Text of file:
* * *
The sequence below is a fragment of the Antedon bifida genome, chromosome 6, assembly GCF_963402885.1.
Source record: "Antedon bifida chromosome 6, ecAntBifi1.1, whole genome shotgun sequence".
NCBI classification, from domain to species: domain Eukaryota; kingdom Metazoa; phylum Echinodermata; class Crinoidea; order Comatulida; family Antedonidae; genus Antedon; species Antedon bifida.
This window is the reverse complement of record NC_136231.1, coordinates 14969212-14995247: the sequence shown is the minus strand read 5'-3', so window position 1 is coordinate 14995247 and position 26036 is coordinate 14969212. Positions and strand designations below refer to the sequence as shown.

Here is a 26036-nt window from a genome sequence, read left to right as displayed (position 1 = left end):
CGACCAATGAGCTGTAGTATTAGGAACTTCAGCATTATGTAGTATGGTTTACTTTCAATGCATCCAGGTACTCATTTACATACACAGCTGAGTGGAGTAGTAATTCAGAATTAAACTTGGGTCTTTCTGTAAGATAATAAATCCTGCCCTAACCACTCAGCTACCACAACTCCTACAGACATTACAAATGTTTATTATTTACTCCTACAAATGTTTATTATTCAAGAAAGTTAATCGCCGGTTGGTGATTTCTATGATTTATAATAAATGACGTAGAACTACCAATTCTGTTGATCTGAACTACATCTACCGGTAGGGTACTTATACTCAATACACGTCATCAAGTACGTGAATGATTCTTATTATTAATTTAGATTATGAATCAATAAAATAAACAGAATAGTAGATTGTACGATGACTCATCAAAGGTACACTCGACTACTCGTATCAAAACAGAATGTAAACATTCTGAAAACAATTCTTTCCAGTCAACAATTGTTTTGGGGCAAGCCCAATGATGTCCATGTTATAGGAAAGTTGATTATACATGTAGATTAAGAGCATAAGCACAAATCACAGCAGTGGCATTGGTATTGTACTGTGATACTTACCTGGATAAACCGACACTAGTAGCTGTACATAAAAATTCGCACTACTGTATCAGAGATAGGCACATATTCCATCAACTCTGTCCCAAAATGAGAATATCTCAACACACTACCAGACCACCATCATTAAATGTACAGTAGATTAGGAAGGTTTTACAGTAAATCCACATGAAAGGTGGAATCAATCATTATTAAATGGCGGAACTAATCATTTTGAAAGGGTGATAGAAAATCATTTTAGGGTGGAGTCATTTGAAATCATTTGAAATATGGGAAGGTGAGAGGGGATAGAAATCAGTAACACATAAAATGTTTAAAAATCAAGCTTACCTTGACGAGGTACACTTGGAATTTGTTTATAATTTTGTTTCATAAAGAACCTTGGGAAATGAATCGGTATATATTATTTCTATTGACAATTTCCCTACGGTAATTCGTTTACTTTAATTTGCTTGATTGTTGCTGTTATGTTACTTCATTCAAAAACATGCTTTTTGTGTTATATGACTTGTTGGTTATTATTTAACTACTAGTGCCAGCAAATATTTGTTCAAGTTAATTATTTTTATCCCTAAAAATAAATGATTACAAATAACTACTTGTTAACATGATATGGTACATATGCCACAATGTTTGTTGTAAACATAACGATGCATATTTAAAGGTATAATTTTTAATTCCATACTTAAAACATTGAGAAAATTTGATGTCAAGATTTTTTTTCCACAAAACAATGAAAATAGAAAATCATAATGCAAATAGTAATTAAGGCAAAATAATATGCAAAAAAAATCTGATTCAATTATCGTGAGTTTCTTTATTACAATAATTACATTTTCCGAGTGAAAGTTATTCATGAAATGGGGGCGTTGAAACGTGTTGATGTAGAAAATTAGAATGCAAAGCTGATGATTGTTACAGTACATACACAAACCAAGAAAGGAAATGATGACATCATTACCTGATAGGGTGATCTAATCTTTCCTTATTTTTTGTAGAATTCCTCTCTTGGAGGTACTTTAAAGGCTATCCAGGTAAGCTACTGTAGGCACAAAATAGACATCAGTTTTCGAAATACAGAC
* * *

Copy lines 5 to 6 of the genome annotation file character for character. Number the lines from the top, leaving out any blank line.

Here is a 26036-nt window from a genome sequence, read left to right as displayed (position 1 = left end):
CGACCAATGAGCTGTAGTATTAGGAACTTCAGCATTATGTAGTATGGTTTACTTTCAATGCATCCAGGTACTCATTTACATACACAGCTGAGTGGAGTAGTAATTCAGAATTAAACTTGGGTCTTTCTGTAAGATAATAAATCCTGCCCTAACCACTCAGCTACCACAACTCCTACAGACATTACAAATGTTTATTATTTACTCCTACAAATGTTTATTATTCAAGAAAGTTAATCGCCGGTTGGTGATTTCTATGATTTATAATAAATGACGTAGAACTACCAATTCTGTTGATCTGAACTACATCTACCGGTAGGGTACTTATACTCAATACACGTCATCAAGTACGTGAATGATTCTTATTATTAATTTAGATTATGAATCAATAAAATAAACAGAATAGTAGATTGTACGATGACTCATCAAAGGTACACTCGACTACTCGTATCAAAACAGAATGTAAACATTCTGAAAACAATTCTTTCCAGTCAACAATTGTTTTGGGGCAAGCCCAATGATGTCCATGTTATAGGAAAGTTGATTATACATGTAGATTAAGAGCATAAGCACAAATCACAGCAGTGGCATTGGTATTGTACTGTGATACTTACCTGGATAAACCGACACTAGTAGCTGTACATAAAAATTCGCACTACTGTATCAGAGATAGGCACATATTCCATCAACTCTGTCCCAAAATGAGAATATCTCAACACACTACCAGACCACCATCATTAAATGTACAGTAGATTAGGAAGGTTTTACAGTAAATCCACATGAAAGGTGGAATCAATCATTATTAAATGGCGGAACTAATCATTTTGAAAGGGTGATAGAAAATCATTTTAGGGTGGAGTCATTTGAAATCATTTGAAATATGGGAAGGTGAGAGGGGATAGAAATCAGTAACACATAAAATGTTTAAAAATCAAGCTTACCTTGACGAGGTACACTTGGAATTTGTTTATAATTTTGTTTCATAAAGAACCTTGGGAAATGAATCGGTATATATTATTTCTATTGACAATTTCCCTACGGTAATTCGTTTACTTTAATTTGCTTGATTGTTGCTGTTATGTTACTTCATTCAAAAACATGCTTTTTGTGTTATATGACTTGTTGGTTATTATTTAACTACTAGTGCCAGCAAATATTTGTTCAAGTTAATTATTTTTATCCCTAAAAATAAATGATTACAAATAACTACTTGTTAACATGATATGGTACATATGCCACAATGTTTGTTGTAAACATAACGATGCATATTTAAAGGTATAATTTTTAATTCCATACTTAAAACATTGAGAAAATTTGATGTCAAGATTTTTTTTCCACAAAACAATGAAAATAGAAAATCATAATGCAAATAGTAATTAAGGCAAAATAATATGCAAAAAAAATCTGATTCAATTATCGTGAGTTTCTTTATTACAATAATTACATTTTCCGAGTGAAAGTTATTCATGAAATGGGGGCGTTGAAACGTGTTGATGTAGAAAATTAGAATGCAAAGCTGATGATTGTTACAGTACATACACAAACCAAGAAAGGAAATGATGACATCATTACCTGATAGGGTGATCTAATCTTTCCTTATTTTTTGTAGAATTCCTCTCTTGGAGGTACTTTAAAGGCTATCCAGGTAAGCTACTGTAGGCACAAAATAGACATCAGTTTTCGAAATACAGAC